Again presenting eight film scores spread across five discs, packaged in a gorgeous box and enclosed with a beautifully illustrated and comprehensively notated booklet, the Moochin' About staff (who are also the force behind the excellent British magazine Jazzwise
) have returned with their second installment of noir and near-noir jazz movie music. As with their previous five disc volume, Film Noir
, Beat, Square, and Cool
anthologizes dark, moody "crimejazz" film scores coming from composers from both outside and within the relative mainstream of mid 20th century jazz. This series means business. These sets aren't cheap. Also, much of this music has been on compact disc at some point before, so arguments for buying it this way start with superior sound quality and that Moochin' About's editions wherever possible include more of the music from the film than has been previously available.
My review of the previous Film Noir
set goes into the history and aesthetic of crimejazz and its close cousins, so this review will skip the history and go right to the music. This set takes a wider stylistic view, from Leith Stevens
' Kentonesque Wild One
score (which is an intellectual masterpiece) to 1960s hard bop. As previously, Duke Ellington
is represented, this time with Paris Blues
, which may well be his best writing for film. The film stars Paul Newman and Sidney Poitier as expatriot American musicians living in Paris. Newman is a trombonist trying to make the jump from jazz to "serious" music, and the main title theme is exactly the type of Ellingtonia that sums up that aspiration and illustrates its impressionistic nobility. Throughout, the score acquits itself perfectly both as jazz and film score. This can be a bit of a tightrope, but Ellington's cinematic tendencies coupled with his discipline as a composer made him perfect for the job. Paris Blues
is one of his most undersold 1960s albums, and shouldn't be.Charles Mingus
' score for John Cassavetes' Shadows
is less a true film score and more a Mingus album. Which, in fact, it mostly was. Save for the opening "Untitled Percussion Composition," these tracks are most of an album that has been alternately issued as Jazz Portraits
and Mingus Wonderland
. It's great stuff (pianist Richard Wyands
is especially good), but this music has not been particularly hard to get, great though it is.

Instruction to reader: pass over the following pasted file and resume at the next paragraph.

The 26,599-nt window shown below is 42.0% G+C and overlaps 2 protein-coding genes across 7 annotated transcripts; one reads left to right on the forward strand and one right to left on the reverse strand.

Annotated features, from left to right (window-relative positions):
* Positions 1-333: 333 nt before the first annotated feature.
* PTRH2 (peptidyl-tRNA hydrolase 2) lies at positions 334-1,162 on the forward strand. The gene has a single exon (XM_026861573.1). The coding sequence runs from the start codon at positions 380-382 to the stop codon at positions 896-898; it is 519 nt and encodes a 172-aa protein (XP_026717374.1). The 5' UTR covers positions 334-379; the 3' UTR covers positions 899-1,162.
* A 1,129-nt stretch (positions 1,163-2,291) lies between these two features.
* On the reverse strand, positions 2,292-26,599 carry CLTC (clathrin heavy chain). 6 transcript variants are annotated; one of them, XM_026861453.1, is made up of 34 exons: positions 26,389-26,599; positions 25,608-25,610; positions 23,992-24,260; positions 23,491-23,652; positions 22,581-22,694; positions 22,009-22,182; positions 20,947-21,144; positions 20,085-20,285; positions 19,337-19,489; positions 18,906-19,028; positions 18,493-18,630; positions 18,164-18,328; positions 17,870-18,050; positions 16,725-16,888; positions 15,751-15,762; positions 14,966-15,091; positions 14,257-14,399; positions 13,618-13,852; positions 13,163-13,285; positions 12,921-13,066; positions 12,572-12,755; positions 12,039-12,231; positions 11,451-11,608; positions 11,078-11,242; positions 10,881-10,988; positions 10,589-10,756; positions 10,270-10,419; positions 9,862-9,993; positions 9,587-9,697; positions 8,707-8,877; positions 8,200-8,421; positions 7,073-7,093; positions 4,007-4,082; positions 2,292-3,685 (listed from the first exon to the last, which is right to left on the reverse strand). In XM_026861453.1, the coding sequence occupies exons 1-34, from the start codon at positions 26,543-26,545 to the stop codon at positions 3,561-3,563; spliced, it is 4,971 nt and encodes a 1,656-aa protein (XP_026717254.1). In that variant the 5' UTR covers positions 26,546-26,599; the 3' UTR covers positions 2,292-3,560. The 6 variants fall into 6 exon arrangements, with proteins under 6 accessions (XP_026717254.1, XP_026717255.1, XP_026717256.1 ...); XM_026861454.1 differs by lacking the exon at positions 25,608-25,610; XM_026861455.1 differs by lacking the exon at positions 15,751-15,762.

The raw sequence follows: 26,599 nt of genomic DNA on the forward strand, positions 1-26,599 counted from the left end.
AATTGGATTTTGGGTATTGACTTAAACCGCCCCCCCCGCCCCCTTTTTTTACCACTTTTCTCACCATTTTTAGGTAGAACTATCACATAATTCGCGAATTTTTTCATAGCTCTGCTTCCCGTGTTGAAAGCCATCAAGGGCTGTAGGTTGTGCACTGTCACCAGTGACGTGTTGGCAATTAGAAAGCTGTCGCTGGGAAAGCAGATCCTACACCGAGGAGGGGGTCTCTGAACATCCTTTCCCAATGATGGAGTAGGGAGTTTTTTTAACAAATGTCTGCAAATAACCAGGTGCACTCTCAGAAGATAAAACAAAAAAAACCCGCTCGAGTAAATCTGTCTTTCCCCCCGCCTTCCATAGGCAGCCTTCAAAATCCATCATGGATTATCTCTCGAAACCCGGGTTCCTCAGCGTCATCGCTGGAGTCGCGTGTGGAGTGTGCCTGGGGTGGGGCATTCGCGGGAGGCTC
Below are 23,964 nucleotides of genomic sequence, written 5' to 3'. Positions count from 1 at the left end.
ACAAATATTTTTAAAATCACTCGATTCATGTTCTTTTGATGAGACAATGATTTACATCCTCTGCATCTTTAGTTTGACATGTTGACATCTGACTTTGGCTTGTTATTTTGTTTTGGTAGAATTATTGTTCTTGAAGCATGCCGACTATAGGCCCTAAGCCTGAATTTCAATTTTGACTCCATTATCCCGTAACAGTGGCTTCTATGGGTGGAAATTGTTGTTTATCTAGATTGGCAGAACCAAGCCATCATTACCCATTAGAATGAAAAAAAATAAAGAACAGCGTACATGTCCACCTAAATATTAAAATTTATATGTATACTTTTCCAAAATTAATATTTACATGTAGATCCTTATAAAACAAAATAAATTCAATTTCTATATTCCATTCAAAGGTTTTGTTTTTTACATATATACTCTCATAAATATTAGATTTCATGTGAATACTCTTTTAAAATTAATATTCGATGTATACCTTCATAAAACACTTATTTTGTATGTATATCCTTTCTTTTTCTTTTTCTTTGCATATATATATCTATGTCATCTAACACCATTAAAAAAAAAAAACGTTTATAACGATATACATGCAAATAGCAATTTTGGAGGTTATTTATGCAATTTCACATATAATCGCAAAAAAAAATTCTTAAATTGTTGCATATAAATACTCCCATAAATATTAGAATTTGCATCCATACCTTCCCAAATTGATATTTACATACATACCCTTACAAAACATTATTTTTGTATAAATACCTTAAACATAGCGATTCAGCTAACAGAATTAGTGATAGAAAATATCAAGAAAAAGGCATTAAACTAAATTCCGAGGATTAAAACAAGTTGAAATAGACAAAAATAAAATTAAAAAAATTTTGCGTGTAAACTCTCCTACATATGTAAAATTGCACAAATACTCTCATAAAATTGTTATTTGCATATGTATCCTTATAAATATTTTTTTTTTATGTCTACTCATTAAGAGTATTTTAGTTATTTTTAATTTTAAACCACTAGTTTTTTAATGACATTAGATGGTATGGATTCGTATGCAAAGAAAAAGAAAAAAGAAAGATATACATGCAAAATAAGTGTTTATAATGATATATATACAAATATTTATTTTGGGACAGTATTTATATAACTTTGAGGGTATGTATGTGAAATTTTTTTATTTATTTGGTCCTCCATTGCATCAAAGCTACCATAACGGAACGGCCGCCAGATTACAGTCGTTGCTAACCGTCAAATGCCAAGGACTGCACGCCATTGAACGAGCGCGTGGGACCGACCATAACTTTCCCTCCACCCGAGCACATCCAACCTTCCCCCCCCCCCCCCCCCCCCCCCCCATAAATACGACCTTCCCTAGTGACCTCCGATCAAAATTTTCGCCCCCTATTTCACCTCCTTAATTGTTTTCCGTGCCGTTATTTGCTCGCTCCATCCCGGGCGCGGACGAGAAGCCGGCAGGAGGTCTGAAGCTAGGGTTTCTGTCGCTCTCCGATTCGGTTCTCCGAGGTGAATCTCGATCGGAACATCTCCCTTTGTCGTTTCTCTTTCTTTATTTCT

The real jewel of this set is Johnny Mandel
's Oscar-winning score for the powerful I Want To Live!
, which starred Susan Hayward as a party girl framed for murder and sent to the electric chair. Live!
claims the distinction of being the first motion picture to use modern jazz written by a card-carrying modern jazz composer/arranger. Mandel's resume at that point included composing, arranging, and playing on the West Coast scene that evolved in the late 1940s (most notably ultramodern bebop work for Woody Herman
). I Want To Live!
established him in one fell swoop as a giant, and he lived up to it as both an arranger and film composer. Recently, he penned arrangements for Paul McCartney
's standards disc. His compositions include "The Shadow Of Your Smile," "Emily" and "Theme From MASH (Suicide Is Painless)."Live!
is the goods. The quality of the composing is staggering, and the players on this scoreincluding drummer Shelley Manne, percussionist Larry Bunker
, bassist Red Mitchell
and baritone saxophonist Gerry Mulligan
turned in some of their most inspired work of a decade. The popular, critical, and artistic success of this score gave Hollywood the grand idea of hiring real jazz composers to compose jazz scores, hence Ellington and others writing for film. This one is a watershed. However, in this edition, the producers resequenced the track order, and some of the impact was lost by doing this. It's a minor gripe, but a real one.Andre Previn
's score for the film adaptation of Jack Kerouac's novel The Subterraneans
is too often overlooked, and why its lone vocal tune, "Coffee Time" (sung here by Carmen McRae
), is not a standard is a mystery to me. Previn still had one foot firmly on jazz terrain, and he turned in a score that is authentic and atmospheric, one that punctuates the film gorgeously. Although a few cuts were included in Rhino's wonderful Hollywood Swing And Jazz
set some years back, the complete score has been out of print since the early 1990s. Its return is most welcome.
Series producer Harris Selwyn is to be commended. The Jazz On Film
series is so far equal parts fantastic packaging and intelligent, substantial programming. These sets are coffee table books for the ear.